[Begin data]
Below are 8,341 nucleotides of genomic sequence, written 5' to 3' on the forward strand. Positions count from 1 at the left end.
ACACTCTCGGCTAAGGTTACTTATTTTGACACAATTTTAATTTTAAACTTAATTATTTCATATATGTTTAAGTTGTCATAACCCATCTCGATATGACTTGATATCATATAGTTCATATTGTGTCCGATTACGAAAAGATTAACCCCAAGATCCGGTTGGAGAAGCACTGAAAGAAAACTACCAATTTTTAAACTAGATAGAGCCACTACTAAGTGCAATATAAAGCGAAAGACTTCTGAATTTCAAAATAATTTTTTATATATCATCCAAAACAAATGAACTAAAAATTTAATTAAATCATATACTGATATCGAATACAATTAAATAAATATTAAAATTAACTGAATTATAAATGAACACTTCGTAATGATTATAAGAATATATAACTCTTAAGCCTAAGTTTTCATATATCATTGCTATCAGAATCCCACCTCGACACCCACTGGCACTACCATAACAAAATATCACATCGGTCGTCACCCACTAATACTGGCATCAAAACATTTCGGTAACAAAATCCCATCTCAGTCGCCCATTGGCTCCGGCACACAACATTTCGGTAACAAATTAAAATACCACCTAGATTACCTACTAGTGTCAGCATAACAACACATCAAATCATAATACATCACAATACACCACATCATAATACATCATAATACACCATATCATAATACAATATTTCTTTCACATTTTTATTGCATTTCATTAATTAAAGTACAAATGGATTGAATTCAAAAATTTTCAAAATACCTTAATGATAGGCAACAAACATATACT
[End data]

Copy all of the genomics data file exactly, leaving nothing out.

Below are 8,341 nucleotides of genomic sequence, written 5' to 3' on the forward strand. Positions count from 1 at the left end.
ACACTCTCGGCTAAGGTTACTTATTTTGACACAATTTTAATTTTAAACTTAATTATTTCATATATGTTTAAGTTGTCATAACCCATCTCGATATGACTTGATATCATATAGTTCATATTGTGTCCGATTACGAAAAGATTAACCCCAAGATCCGGTTGGAGAAGCACTGAAAGAAAACTACCAATTTTTAAACTAGATAGAGCCACTACTAAGTGCAATATAAAGCGAAAGACTTCTGAATTTCAAAATAATTTTTTATATATCATCCAAAACAAATGAACTAAAAATTTAATTAAATCATATACTGATATCGAATACAATTAAATAAATATTAAAATTAACTGAATTATAAATGAACACTTCGTAATGATTATAAGAATATATAACTCTTAAGCCTAAGTTTTCATATATCATTGCTATCAGAATCCCACCTCGACACCCACTGGCACTACCATAACAAAATATCACATCGGTCGTCACCCACTAATACTGGCATCAAAACATTTCGGTAACAAAATCCCATCTCAGTCGCCCATTGGCTCCGGCACACAACATTTCGGTAACAAATTAAAATACCACCTAGATTACCTACTAGTGTCAGCATAACAACACATCAAATCATAATACATCACAATACACCACATCATAATACATCATAATACACCATATCATAATACAATATTTCTTTCACATTTTTATTGCATTTCATTAATTAAAGTACAAATGGATTGAATTCAAAAATTTTCAAAATACCTTAATGATAGGCAACAAACATATACT